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Hierarchical Novelty Detection

Research output: Chapter in Book/Report/Conference proceedingConference contribution

Original languageEnglish
Title of host publicationAdvances in Intelligent Data Analysis XVI
Subtitle of host publication16th International Symposium, IDA 2017, London, UK, October 26–28, 2017, Proceedings
Publisher or commissioning bodySpringer Verlag
Number of pages12
ISBN (Electronic)9783319687650
ISBN (Print)9783319687643
DateAccepted/In press - 14 Jul 2017
DatePublished (current) - 4 Oct 2017
Event16th International Symposium on Intelligent Data Analysis, IDA 2017 - London, United Kingdom
Duration: 26 Oct 201728 Oct 2017

Publication series

NameLecture Notes in Computer Science (including subseries Lecture Notes in Artificial Intelligence and Lecture Notes in Bioinformatics)
Volume10584 LNCS
ISSN (Print)0302-9743
ISSN (Electronic)1611-3349


Conference16th International Symposium on Intelligent Data Analysis, IDA 2017
CountryUnited Kingdom


Hierarchical classification is commonly defined as multi-class classification where the classes are hierarchically nested. Many practical hierarchical classification problems also share features with multi-label classification (i.e., each data point can have any number of labels, even non-hierarchically related) and novelty detection (i.e., some data points are novelties at some level of the hierarchy). A further complication is that it is common for training data to be incompletely labelled, e.g. the most specific labels are not always provided. In music genre classification for example, there are numerous music genres (multi-class) which are hierarchically related. Songs can belong to different (even non-nested) genres (multi-label), and a song labelled as Rock may not belong to any of its sub-genres, such that it is a novelty within this genre (novelty-detection). Finally, the training data may label a song as Rock whereas it really could be labelled correctly as the more specific genre Blues Rock. In this paper we develop a new method for hierarchical classification that naturally accommodates every one of these properties. To achieve this we develop a novel approach, modelling it as a Hierarchical Novelty Detection problem that can be trained through a single convex second-order cone programming problem. This contrasts with most existing approaches that typically require a model to be trained for each layer or internal node in the label hierarchy. Empirical results on a music genre classification problem are reported, comparing with a state-of-the-art method as well as simple benchmarks.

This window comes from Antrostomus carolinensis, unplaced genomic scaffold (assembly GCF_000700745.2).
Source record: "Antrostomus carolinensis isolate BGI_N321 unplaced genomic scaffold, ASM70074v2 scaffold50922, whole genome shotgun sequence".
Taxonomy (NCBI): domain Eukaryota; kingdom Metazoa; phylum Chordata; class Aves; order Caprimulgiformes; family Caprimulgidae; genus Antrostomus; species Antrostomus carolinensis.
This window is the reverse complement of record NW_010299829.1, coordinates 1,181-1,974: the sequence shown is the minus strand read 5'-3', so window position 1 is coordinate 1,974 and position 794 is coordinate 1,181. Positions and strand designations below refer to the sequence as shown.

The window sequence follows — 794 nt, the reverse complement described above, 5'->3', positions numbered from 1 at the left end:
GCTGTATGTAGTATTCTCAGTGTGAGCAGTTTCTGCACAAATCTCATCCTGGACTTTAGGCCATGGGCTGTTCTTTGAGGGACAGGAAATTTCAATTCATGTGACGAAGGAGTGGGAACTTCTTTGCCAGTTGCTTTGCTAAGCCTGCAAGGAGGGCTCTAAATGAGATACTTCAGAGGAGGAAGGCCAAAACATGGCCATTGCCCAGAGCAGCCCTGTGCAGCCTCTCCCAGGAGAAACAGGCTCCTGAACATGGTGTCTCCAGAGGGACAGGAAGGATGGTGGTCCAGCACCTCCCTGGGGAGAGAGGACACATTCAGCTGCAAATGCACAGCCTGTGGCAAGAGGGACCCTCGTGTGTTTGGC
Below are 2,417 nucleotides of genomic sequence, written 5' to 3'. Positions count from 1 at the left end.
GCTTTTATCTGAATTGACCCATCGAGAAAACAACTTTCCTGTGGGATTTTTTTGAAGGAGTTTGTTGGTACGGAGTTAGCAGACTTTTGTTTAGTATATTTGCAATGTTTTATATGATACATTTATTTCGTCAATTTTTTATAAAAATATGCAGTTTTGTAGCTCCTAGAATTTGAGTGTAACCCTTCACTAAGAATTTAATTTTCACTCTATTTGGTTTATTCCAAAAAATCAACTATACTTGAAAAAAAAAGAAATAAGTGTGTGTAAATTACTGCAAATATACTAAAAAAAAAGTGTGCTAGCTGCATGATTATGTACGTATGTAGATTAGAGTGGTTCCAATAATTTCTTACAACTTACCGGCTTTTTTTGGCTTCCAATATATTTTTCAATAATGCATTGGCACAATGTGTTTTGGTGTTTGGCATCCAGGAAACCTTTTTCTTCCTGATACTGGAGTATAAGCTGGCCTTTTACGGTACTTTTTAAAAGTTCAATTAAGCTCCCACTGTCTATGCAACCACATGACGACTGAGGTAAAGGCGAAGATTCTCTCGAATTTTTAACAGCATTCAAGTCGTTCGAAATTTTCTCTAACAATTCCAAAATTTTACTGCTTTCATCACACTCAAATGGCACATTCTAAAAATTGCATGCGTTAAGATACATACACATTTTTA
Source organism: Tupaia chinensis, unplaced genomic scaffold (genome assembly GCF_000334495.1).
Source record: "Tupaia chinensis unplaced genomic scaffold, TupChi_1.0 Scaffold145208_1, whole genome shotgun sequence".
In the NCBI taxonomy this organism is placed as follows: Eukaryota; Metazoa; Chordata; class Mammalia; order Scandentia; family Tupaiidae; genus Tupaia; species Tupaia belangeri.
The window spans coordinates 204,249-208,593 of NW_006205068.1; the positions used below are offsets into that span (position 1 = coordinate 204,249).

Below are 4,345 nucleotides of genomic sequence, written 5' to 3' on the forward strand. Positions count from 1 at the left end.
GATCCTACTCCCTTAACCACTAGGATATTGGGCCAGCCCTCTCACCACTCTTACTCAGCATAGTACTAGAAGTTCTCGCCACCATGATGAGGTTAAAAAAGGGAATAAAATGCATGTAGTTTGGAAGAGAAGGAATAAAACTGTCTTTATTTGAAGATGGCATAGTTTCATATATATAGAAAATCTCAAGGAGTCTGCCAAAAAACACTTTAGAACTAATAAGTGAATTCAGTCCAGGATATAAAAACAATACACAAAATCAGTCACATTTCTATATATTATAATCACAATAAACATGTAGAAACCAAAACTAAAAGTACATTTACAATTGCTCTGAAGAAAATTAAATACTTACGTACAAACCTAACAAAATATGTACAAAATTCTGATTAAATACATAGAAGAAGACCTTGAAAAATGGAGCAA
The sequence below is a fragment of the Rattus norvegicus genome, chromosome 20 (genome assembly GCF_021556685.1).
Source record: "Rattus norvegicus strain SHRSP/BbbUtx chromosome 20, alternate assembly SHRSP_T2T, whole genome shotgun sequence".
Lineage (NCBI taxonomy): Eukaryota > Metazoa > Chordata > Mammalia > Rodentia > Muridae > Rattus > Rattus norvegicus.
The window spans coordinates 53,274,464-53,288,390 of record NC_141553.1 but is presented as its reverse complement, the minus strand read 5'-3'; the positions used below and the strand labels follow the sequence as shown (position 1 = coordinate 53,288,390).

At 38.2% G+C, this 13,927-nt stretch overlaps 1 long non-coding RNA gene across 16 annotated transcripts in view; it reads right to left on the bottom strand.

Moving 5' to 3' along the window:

Research areas

  • Hierarchical classification, Music genre classification, Music information retrieval, Novelty detection, Optimization


16th International Symposium on Intelligent Data Analysis, IDA 2017

Duration26 Oct 201728 Oct 2017
CountryUnited Kingdom

Event: Conference



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    Rights statement: This is the author accepted manuscript (AAM). The final published version (version of record) is available online via Springer at . Please refer to any applicable terms of use of the publisher.

    Accepted author manuscript, 834 KB, PDF-document

    Embargo ends: 4/10/18

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